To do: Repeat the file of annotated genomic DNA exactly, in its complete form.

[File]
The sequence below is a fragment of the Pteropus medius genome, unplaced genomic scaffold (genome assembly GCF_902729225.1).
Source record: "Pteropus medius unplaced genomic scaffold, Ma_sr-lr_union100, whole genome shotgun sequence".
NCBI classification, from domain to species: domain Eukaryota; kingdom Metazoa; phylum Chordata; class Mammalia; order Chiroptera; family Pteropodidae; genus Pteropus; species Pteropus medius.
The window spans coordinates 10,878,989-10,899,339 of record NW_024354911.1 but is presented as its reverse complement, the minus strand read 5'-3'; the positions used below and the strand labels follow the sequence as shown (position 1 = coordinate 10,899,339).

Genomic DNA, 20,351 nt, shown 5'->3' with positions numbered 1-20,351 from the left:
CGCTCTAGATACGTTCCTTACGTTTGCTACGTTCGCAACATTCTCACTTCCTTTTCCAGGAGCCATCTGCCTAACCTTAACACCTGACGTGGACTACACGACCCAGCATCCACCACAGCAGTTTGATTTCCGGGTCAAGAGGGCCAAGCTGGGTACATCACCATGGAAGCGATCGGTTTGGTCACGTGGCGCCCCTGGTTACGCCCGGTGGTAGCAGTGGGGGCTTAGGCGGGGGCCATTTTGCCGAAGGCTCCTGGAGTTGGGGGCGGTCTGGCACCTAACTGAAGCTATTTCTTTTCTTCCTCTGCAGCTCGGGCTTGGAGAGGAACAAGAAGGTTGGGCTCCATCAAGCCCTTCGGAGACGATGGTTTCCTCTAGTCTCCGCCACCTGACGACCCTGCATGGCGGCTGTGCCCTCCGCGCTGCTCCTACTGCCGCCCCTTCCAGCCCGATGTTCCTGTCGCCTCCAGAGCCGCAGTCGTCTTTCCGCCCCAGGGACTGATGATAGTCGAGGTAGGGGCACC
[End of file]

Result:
The sequence below is a fragment of the Pteropus medius genome, unplaced genomic scaffold (genome assembly GCF_902729225.1).
Source record: "Pteropus medius unplaced genomic scaffold, Ma_sr-lr_union100, whole genome shotgun sequence".
NCBI classification, from domain to species: domain Eukaryota; kingdom Metazoa; phylum Chordata; class Mammalia; order Chiroptera; family Pteropodidae; genus Pteropus; species Pteropus medius.
The window spans coordinates 10,878,989-10,899,339 of record NW_024354911.1 but is presented as its reverse complement, the minus strand read 5'-3'; the positions used below and the strand labels follow the sequence as shown (position 1 = coordinate 10,899,339).

Genomic DNA, 20,351 nt, shown 5'->3' with positions numbered 1-20,351 from the left:
CGCTCTAGATACGTTCCTTACGTTTGCTACGTTCGCAACATTCTCACTTCCTTTTCCAGGAGCCATCTGCCTAACCTTAACACCTGACGTGGACTACACGACCCAGCATCCACCACAGCAGTTTGATTTCCGGGTCAAGAGGGCCAAGCTGGGTACATCACCATGGAAGCGATCGGTTTGGTCACGTGGCGCCCCTGGTTACGCCCGGTGGTAGCAGTGGGGGCTTAGGCGGGGGCCATTTTGCCGAAGGCTCCTGGAGTTGGGGGCGGTCTGGCACCTAACTGAAGCTATTTCTTTTCTTCCTCTGCAGCTCGGGCTTGGAGAGGAACAAGAAGGTTGGGCTCCATCAAGCCCTTCGGAGACGATGGTTTCCTCTAGTCTCCGCCACCTGACGACCCTGCATGGCGGCTGTGCCCTCCGCGCTGCTCCTACTGCCGCCCCTTCCAGCCCGATGTTCCTGTCGCCTCCAGAGCCGCAGTCGTCTTTCCGCCCCAGGGACTGATGATAGTCGAGGTAGGGGCACC